I went to a small 1A school. I graduated with 19 people. Eleven returned for the reunion (one is not in this photo). There were around 300 students in my school: kindergarten to 12th grade.
Part of the reunion was a tour of the school. (Who would have thought that one of our classmates would grow up and be on the school board!) As I walked though the hallways and class rooms, it occurred to me that even in a small school, getting through high school was rough. As classmates were sharing stories I realized I must have blocked a lot of what they were sharing from my memory.
So, in reflecting, I started coming up with these thoughts on how to survive high school. They are lessons I have been teaching The Boy.
I started Kindergarten with this group, then moved away. I rejoined them in fifth grade. I think on my first day in this new school, we had PE. We shared a PE class with the sixth grade so I not only had to fit in with my class but now the class ahead of me.
I came from a school that had never, not for one day, played a game called kick-ball. Where I came from we played tether-ball and I was actually really good at it. But tether-ball was not being played at my new school; kick-ball was. And I was immediately odd because I had never played it. I was an outcast because I had never even heard of it.
The Life Lesson: Do not prematurely judge someone you do not know. They may not have some skills but they probably have other skills. (I anxiously awaited the school year to play tether-ball again and show this new school that I had skills in other areas but I never played again.)
You Don't Know What You Can't See
The odd thing about emotional scars is you can't see them. But they hurt deep. What no one at that school could see was that my home life was rocky. My Dad was a drinker and more often than not did not come home because he was out drinking. Up to the fifth grade my mom had been a stay-at-home mom but when we moved to this new town, she decided to get a job (I am sure we needed a stable reliable paycheck). She could only get the 3 p.m. to 11 p.m. shift. At the age of 10 and 7, my younger brother and I were home alone, almost every night after school, and I do not mean for a few hours after school. I remember my Dad being home sometimes but mostly I remember being alone. When Dad would come home after work, he was often intoxicated, which meant he was either the life of the party or ready to fight.
But the kids at school knew none of this...and let's be honest, they did not care. They just saw a girl who was odd. She felt inferior to every one else (in dress, speech, hair style, physical abilities, ect). So when she did interact, she did not use the right words, she did not look the right way, she just did it wrong. She did not have role models to help her. She was trying to figure it out all on her own.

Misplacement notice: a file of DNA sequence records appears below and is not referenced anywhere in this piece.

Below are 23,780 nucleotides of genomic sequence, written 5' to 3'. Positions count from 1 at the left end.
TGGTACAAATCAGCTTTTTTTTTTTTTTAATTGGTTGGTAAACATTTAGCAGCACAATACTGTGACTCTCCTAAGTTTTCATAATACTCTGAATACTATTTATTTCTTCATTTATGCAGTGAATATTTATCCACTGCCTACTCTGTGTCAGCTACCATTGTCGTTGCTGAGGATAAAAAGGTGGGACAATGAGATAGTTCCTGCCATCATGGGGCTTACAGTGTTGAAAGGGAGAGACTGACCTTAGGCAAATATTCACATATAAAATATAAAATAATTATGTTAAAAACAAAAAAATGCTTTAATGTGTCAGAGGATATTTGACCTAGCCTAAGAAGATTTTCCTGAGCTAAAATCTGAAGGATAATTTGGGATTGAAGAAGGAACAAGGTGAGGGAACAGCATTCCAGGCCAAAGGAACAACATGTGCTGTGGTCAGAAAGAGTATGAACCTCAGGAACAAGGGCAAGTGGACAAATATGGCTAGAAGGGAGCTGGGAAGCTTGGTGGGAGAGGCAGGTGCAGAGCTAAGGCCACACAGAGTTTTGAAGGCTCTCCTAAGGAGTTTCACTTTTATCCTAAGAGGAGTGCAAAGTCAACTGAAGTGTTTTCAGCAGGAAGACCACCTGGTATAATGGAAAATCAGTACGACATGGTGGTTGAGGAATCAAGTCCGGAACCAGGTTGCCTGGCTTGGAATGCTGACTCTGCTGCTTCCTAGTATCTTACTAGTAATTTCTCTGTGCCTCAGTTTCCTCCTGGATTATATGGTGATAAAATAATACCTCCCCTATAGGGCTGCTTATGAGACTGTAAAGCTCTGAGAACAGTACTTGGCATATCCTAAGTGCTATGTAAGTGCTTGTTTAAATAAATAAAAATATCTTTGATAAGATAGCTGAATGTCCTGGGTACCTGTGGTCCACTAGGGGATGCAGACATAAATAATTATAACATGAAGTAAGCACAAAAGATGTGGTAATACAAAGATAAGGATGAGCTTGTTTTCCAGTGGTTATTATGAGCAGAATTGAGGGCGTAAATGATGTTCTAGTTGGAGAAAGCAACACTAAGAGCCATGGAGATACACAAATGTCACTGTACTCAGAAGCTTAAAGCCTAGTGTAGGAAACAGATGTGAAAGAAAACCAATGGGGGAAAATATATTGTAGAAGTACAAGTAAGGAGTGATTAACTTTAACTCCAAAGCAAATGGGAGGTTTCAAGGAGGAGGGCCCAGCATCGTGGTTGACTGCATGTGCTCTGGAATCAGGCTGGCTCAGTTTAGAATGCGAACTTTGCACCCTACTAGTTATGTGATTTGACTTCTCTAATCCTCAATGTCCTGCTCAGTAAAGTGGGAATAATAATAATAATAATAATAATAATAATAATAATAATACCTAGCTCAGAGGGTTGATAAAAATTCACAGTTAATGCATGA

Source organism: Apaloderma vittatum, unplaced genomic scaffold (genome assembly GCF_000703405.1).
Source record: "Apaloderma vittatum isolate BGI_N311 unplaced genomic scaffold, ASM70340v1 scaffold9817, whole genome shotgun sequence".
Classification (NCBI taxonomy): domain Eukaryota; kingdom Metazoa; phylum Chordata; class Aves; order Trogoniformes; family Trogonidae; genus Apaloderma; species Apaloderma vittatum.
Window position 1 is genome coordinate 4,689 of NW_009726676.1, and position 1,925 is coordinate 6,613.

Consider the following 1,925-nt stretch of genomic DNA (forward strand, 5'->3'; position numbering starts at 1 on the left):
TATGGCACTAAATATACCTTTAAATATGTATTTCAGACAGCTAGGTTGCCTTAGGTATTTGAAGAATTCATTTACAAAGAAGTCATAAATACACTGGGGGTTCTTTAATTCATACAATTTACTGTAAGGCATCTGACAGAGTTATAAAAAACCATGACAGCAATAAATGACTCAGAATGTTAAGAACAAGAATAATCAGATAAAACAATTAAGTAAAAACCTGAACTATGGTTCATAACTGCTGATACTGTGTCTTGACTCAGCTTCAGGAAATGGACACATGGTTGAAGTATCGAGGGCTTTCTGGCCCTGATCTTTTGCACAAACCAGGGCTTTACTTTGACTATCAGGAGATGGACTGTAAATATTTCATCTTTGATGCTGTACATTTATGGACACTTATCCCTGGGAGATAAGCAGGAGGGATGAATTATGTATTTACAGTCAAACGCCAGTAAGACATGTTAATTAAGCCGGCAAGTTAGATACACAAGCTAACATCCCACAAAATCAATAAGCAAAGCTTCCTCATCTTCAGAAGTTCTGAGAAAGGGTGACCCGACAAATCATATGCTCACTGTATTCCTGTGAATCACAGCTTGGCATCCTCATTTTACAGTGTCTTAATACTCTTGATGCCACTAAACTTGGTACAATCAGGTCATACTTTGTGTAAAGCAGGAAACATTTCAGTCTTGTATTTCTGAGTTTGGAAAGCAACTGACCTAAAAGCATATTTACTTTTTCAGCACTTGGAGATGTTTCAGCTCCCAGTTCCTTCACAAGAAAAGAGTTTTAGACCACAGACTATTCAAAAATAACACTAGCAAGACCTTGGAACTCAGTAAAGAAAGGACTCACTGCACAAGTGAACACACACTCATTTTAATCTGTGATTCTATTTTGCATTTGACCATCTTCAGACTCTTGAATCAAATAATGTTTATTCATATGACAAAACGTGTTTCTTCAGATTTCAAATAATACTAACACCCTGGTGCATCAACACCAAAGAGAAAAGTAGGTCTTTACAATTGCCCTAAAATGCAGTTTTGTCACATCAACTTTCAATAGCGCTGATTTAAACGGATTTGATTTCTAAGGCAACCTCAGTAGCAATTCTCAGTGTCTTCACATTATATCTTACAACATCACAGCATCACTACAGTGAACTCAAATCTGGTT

Life Lesson: Be nice. To everyone. Be open. You never know when just smiling at someone and saying hello will make their entire day. You never know what a person holds inside them.
It Just Takes One.
In the sixth grade, I made friends with another girl in my class. She was quiet. She looked about as alone as I felt (or is that my distorted memory?). We became friends. And my entire outlook changed. I was excited to go to school and see her. Excited when she invited me over to her house after school. She and I have remained friends all these years. She has no idea how much she "saved" me.
Later, in high school another one came along. I had no plans. No dreams. I did not think kids from struggling homes had that opportunity. One teacher went above and beyond and made me make a plan. Not a day goes by when I do not credit her for the two degree's I hold. Every time I accomplish something new, or rock out a great project, or execute a killer cake I thank her.
Life Lesson: Be that one. Be the one that changes the world for a person. Or at least, do little/no harm.
The Tide Always Turns.
You grow comfortable in your own skin. You establish your own relationships. Circumstances change. I have so many wonderful memories of my later years of high school! Despite whatever bumps we had in elementary school, we were a cohesive group by high school. I can honestly say I enjoy speaking to every single one of my classmates. I have great memories and experiences with nearly all of them. And, I am happy to say, we are still making memories.
Life Lesson: I think this is important to remember, things change. I know at times it feels that the situation can't get any worse or things will never change. But they do! Nothing in this world is permanent. (Not even that crazy tattoo you got that one wild night!) So, never give up!